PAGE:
The Board of Education voted on Tuesday to end random metal detector searches at Los Angeles Unified School District secondary schools, a practice known as “wanding” that has been in place since 1993.
The “Successful School Climate: Safe, Respectful, and Learning for All!” resolution was sponsored by Board President Mónica García, Members Kelly Gonez and Jacki Goldberg and student Member Tyler Okeke. According to a press release from LAUSD, it calls for the identification of alternative means of ensuring school safety without the use of random individual searches.
The resolution requires that LAUSD superintendent Austin Beautner develop an alternative policy for school safety that would avoid an increased school police presence by July 2020. The resolution does not prohibit searches if there is reasonable suspicion that a school rule or law has been violated.
“Administrative random searches are incredibly invasive, dehumanizing and communicate to students that they are viewed not as promising minds but as criminals,” Okeke said during the meeting. “Los Angeles Unified must find alternatives to this practice that foster an inclusive, welcoming academic environment that values each student at every school.”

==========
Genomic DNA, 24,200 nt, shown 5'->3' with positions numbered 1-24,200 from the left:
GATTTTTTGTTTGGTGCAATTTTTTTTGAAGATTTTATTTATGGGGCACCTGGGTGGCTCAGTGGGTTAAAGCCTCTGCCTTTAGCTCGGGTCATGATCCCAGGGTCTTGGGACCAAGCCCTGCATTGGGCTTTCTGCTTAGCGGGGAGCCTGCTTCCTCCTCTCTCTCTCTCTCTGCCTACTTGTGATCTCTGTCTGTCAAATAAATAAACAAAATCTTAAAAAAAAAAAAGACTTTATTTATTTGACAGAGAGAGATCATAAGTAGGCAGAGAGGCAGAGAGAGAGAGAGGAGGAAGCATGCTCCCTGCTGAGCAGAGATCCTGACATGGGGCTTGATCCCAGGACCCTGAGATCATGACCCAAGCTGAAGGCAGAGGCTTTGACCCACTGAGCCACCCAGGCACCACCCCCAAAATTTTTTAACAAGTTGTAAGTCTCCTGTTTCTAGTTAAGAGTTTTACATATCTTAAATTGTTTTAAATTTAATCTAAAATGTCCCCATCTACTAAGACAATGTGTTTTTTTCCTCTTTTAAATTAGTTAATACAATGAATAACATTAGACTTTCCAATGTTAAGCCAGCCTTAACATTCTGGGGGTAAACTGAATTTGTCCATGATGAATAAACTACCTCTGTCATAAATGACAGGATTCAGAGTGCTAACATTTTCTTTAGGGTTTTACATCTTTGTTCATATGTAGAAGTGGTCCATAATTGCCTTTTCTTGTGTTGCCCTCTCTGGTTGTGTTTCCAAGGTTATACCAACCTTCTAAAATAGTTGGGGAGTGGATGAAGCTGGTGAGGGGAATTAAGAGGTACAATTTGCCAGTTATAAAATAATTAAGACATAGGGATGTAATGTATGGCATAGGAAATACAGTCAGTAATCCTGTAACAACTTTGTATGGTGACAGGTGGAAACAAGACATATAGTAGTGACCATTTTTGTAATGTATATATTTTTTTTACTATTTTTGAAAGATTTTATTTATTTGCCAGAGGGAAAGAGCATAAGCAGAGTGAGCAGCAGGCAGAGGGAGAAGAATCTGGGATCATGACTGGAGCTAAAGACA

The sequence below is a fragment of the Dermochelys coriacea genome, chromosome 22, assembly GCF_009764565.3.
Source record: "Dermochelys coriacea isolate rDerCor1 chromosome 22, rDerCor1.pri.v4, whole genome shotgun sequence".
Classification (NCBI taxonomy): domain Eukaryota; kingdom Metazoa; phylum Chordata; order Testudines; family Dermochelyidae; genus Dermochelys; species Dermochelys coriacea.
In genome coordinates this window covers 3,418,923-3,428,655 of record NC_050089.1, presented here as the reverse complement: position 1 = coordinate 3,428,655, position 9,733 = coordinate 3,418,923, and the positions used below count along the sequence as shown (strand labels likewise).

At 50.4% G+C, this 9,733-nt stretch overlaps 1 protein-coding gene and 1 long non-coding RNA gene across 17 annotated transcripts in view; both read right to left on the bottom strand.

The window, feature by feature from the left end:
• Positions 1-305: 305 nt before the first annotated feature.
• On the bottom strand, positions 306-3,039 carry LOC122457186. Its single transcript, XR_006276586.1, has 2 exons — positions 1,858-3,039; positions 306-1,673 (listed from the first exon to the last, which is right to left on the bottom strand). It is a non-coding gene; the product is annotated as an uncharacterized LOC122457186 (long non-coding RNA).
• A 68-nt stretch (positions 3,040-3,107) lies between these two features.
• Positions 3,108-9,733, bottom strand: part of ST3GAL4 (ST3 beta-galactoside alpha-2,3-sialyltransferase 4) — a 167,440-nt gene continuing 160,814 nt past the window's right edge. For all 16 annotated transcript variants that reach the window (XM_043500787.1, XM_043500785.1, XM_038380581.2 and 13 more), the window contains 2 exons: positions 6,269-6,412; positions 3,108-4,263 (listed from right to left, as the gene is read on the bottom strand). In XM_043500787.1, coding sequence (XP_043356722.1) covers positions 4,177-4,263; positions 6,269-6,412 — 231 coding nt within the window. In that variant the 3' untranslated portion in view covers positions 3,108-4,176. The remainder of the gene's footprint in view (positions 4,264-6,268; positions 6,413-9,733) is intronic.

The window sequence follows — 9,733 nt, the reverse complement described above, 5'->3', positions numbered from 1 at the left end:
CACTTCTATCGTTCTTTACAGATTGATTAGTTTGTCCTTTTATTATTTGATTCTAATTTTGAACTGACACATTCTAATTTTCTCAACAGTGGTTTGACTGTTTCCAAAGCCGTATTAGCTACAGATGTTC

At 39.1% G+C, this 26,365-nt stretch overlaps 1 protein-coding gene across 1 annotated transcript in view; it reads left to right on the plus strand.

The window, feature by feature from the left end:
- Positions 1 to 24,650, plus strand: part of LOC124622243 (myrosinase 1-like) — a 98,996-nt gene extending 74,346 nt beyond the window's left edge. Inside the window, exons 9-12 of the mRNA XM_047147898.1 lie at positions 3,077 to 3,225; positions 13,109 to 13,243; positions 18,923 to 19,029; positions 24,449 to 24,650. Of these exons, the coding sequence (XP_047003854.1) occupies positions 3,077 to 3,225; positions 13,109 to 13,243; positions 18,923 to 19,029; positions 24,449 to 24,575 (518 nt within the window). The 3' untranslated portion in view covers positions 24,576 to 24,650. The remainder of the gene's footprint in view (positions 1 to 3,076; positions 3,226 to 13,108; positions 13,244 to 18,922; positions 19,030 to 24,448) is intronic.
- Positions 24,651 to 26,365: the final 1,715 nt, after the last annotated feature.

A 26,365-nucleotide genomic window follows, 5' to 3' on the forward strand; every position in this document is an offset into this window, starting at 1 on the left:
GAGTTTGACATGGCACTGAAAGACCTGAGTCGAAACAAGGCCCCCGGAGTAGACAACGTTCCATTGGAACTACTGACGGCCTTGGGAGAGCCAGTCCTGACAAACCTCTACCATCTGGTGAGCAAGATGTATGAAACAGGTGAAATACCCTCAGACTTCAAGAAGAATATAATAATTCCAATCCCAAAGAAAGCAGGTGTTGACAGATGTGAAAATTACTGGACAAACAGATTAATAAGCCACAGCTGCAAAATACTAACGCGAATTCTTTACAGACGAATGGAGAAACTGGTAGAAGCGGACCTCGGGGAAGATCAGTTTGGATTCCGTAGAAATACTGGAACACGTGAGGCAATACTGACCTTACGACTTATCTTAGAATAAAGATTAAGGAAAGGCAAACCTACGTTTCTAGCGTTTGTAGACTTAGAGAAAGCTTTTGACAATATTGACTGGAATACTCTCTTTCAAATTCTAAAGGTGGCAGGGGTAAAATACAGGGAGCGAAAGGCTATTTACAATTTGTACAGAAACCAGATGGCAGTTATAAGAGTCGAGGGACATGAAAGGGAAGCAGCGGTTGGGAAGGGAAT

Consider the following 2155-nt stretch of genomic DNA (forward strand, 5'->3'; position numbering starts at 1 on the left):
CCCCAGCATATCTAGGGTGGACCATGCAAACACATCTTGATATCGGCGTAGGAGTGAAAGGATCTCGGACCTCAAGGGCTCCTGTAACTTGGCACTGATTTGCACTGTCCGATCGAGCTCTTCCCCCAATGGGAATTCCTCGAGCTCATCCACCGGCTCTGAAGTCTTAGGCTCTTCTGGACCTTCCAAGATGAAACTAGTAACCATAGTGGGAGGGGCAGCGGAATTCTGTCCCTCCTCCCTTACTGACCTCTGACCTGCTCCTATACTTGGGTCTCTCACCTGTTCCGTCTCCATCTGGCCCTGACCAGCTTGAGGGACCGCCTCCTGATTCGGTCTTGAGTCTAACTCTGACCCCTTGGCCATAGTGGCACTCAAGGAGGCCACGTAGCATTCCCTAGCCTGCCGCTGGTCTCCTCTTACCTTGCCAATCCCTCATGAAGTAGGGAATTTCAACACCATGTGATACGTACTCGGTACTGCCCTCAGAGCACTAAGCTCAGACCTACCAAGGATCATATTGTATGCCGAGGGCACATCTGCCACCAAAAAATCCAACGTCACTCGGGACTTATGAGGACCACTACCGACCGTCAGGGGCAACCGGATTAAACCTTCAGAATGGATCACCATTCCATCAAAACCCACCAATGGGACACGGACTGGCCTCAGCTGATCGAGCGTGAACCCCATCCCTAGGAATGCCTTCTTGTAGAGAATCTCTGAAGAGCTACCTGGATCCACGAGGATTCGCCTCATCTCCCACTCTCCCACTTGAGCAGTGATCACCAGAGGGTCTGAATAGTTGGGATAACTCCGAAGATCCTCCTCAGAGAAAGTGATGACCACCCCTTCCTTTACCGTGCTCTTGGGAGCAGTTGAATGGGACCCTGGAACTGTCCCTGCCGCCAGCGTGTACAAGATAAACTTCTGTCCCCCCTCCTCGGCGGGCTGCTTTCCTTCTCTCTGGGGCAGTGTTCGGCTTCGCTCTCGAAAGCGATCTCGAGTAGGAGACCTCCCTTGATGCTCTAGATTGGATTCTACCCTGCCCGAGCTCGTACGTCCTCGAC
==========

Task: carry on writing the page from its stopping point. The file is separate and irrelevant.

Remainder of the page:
Board members George McKenna, Scott Schmerelson and Richard Vladovic voted against the resolution.
“My number one priority has always been to provide a safe and secure learning environment for every student in Los Angeles Unified,” Schmerelson said. “A fair, nondiscriminatory, and respectful wanding program provides increased safety for students and staff. It may not be the perfect tool, but until a reasonable and effective alternative is proposed, I sincerely believe that random wanding serves as a deterrent for students who may consider bringing a weapon to school.”
Dozens of student and community activists from the Students Not Suspects coalition attended the board meeting to speak up against the searches, arguing that they are harmful to school climate throughout the district. The American Civil Liberties Union Foundation of Southern California, Public Counsel, Students Deserve, Youth Justice Coalition, Black Lives Matter Los Angeles, and United Teachers Los Angeles are all part of the coalition.
“It is our duty to represent the voices of our students,” García said. “I am proud to stand with our youth who are calling on us to be braver and bolder when it comes to ensuring that our students are feeling safe and well in schools.”